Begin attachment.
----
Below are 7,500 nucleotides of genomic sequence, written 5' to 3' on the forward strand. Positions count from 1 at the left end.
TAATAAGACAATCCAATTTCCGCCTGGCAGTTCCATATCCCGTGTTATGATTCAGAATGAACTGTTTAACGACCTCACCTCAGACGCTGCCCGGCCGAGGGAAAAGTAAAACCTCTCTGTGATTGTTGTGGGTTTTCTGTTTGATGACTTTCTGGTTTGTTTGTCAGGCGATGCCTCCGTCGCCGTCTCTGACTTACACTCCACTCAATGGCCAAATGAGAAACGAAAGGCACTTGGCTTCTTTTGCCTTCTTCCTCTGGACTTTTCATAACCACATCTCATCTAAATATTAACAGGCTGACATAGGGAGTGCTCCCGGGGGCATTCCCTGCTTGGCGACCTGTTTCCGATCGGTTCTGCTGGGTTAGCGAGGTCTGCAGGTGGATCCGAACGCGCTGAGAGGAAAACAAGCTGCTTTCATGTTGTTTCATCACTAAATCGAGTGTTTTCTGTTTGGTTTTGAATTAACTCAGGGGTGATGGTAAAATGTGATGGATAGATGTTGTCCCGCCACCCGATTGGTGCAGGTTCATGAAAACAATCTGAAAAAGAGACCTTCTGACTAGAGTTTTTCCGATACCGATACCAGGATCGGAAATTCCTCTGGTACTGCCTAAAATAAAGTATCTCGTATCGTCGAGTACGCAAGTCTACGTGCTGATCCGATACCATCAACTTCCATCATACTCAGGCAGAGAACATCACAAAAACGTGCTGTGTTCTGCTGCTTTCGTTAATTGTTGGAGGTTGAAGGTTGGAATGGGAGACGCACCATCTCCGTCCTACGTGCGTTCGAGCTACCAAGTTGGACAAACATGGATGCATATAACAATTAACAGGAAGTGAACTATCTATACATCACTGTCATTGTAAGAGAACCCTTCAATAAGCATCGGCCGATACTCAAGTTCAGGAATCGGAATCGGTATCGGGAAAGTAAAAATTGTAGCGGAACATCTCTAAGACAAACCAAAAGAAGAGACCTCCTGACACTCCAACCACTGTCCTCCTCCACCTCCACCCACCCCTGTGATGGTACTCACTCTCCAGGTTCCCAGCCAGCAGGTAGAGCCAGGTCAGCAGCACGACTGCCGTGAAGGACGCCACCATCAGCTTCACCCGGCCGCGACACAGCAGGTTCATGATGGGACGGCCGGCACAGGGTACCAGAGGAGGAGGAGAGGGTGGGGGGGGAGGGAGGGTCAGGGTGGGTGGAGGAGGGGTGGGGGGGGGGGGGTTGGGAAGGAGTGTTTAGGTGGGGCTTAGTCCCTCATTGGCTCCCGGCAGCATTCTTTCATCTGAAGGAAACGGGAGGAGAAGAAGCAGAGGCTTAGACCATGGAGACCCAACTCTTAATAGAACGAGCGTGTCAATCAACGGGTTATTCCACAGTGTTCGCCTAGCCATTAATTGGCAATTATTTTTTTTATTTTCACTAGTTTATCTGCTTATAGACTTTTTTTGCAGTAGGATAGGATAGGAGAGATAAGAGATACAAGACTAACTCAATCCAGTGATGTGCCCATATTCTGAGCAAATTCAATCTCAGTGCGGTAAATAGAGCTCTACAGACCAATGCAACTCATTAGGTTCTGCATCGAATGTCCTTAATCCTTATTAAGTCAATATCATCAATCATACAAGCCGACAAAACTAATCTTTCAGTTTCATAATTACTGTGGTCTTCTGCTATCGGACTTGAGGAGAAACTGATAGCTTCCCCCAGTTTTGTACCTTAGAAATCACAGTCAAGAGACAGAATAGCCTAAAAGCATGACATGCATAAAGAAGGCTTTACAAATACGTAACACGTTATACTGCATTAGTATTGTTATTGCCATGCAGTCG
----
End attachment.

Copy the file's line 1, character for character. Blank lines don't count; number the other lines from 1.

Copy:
Below are 7,500 nucleotides of genomic sequence, written 5' to 3' on the forward strand. Positions count from 1 at the left end.